The 2019-2020 school year started innocuously, with many students excited for furthering their education and many looking forward to their last year before going to college and/or starting their professional careers. Things did not go quite as planned, and it wasn’t just COVID’s fault.
Pandemic notwithstanding, Salt Lake’s educational leadership saw significant turbulence. A slight majority of the Salt Lake School Board disapproved of Superintendent Lexi Cunningham’s leadership, as well as District Business Administrator Janet Roberts. Cunningham served in her capacity for four years; Roberts for almost 30 years. The two employees resigned on the last day of the academic year, June 30, 2021.
According to an interview with The Salt Lake Tribune, then board member Michael Nemelka felt they were unjustly targeted by the board. He partially attributes the call for their resignations to their desires to dismiss over a dozen principals within the district, including the former principal of West High School, who was fired for driving two intoxicated students home instead of involving parents or police – a judgment call that, although was meant to care for the students, went against district policy.
The school board itself was also wrought with internal conflict. Just one month after Cunningham and Roberts resigned, messages among the board revealed a hostile environment inappropriate for a team meant to guide our childrens’ education, especially amidst the challenges of remote learning. This led to training to improve professional etiquette, as reported by The Salt Lake Tribune.
The drama around the board continued when the youngest elected member in history, then 29-year-old entrepreneur and social activist Joél-Léhi Organista, was arrested for allegedly possessing child pornography and using social media to reach out to minors for online sexual encounters. His three-day trial is set to begin November 23. It appears that no child within the boundaries of Mr. Organista’s appointment had any inappropriate interactions with him.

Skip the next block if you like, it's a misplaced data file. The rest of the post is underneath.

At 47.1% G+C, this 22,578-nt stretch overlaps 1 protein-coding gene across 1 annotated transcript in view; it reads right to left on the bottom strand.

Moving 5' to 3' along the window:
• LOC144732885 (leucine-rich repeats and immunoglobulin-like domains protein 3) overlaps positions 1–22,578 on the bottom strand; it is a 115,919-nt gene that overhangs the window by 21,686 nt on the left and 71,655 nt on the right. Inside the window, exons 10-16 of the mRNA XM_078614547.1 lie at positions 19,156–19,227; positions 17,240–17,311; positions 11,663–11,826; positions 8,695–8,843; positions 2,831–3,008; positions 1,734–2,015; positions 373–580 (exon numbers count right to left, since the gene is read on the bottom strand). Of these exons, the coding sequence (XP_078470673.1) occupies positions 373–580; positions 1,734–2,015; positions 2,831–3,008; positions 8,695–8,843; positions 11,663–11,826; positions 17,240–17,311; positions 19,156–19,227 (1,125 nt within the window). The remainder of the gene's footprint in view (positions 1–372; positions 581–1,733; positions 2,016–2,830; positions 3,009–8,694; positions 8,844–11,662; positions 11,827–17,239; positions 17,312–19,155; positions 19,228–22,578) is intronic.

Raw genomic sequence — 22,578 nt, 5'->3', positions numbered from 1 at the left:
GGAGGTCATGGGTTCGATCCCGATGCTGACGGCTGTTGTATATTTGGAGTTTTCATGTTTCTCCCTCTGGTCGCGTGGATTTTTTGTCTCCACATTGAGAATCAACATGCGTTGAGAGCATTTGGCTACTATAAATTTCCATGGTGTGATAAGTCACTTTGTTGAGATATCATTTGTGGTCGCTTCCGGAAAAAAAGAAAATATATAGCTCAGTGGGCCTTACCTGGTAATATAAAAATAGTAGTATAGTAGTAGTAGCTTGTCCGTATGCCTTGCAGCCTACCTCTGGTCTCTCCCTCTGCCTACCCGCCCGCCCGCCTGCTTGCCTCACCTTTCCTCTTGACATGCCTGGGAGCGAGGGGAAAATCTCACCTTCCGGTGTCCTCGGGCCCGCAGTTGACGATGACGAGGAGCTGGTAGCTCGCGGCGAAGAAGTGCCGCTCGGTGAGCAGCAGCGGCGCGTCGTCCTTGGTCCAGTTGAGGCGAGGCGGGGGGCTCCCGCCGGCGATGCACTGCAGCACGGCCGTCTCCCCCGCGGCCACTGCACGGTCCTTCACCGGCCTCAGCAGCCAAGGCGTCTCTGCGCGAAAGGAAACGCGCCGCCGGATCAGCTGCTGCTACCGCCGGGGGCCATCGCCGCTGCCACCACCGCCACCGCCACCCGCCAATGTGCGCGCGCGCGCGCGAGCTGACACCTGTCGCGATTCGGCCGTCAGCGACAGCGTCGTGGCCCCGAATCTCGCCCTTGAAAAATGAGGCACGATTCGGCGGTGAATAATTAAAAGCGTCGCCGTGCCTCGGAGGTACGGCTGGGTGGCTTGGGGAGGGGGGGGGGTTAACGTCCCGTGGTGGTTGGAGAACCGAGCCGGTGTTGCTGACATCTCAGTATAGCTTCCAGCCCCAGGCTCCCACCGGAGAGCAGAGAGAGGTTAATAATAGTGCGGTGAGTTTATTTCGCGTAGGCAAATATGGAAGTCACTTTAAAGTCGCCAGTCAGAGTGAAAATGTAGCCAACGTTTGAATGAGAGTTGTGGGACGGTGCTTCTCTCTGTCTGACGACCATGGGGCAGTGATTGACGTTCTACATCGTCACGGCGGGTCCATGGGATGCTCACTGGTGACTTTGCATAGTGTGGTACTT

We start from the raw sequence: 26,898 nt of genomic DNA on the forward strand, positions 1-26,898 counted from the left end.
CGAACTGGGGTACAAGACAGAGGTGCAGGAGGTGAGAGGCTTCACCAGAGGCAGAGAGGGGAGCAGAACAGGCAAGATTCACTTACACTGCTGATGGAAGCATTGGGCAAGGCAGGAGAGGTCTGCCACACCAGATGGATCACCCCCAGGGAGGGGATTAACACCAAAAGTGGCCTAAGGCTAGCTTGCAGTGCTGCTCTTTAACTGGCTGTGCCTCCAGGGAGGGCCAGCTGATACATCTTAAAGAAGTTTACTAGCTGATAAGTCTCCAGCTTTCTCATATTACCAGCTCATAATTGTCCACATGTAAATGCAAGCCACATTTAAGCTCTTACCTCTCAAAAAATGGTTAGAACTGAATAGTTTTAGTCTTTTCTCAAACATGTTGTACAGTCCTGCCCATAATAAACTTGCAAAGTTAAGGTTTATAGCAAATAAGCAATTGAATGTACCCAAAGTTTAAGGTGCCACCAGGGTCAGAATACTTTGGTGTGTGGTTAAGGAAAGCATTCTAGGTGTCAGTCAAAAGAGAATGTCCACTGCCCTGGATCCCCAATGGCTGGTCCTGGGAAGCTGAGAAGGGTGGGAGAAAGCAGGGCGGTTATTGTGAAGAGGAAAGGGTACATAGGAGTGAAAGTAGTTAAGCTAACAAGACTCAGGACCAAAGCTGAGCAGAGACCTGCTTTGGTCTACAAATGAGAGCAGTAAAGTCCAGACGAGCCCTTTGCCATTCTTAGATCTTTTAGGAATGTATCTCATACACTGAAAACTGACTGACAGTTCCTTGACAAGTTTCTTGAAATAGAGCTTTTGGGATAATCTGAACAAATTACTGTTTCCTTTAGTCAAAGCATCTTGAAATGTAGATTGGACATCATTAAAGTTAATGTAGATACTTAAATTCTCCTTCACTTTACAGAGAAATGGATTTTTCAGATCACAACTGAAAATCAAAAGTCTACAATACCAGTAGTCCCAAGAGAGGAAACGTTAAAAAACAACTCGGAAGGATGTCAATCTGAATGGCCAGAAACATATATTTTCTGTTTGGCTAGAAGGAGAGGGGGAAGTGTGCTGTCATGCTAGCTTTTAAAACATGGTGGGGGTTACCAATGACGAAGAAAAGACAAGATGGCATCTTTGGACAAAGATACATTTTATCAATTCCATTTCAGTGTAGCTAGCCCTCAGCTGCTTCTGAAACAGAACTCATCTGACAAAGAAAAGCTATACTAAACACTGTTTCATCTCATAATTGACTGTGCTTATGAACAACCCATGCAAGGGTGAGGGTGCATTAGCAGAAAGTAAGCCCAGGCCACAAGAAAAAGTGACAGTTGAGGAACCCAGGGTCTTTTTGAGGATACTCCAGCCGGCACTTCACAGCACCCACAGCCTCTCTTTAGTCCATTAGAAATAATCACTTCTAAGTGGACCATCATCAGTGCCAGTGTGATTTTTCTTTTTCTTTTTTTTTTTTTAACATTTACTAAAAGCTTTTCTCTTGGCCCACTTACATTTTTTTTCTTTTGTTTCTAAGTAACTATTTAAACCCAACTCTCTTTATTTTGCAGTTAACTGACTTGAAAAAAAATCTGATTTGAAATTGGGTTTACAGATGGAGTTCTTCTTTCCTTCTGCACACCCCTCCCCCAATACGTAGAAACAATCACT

Thankfully, it seems the storm is dissipating. On July 1, Dr. Timothy Gadson began his appointment as the new superintendent for the Salt Lake City School District. Gadson came from Anoka, Minnesota, where he served as Associate Superintendent of High Schools. He earned a bachelor’s degree majoring in both Business Economics and Secondary Education from Florida Agricultural and Mechanical University. He then earned a master’s degree, followed by a PhD, from Washington State University (both in Educational Leadership and Higher Education Administration). He has a history of progressive leadership in education, starting as a principal and moving to his current role.
In an interview with The Tribune, Gadson discussed the district’s diversity (which comes largely from Salt Lake’s Westside), how to continue the successes and opportunities for growth learned during the pandemic, and overall morale for the district’s leadership.
To fill the position vacated by Organista, the board appointed Rose Park resident Bryce Williams. An alumnus of West High School (where he served as student body president), he went on to earn a bachelor’s degree in Social Work from the University of Utah (where he was also involved in student government) before transitioning to his master’s degree training there in Educational Leadership and Policy.
Williams’ career has been centered around helping students on their path through their education to finding their own careers. He has worked at the U of U’s Bennion Center for over 10 years, most recently as Senior Program Manager, and volunteered his time as a board member for the Salt Lake Education Foundation and the West High Alumni Association (WHAA). For the latter, he co-founded a mentorship program alongside current WHAA President Emily Berry. This program couples scholarship recipients with mentors to help students navigate their first year of higher education.
Our prayers and congratulations are with Dr. Gadson and Mr. Williams as they move forward in their new appointments, working to be the force of change needed for the future of our children's education.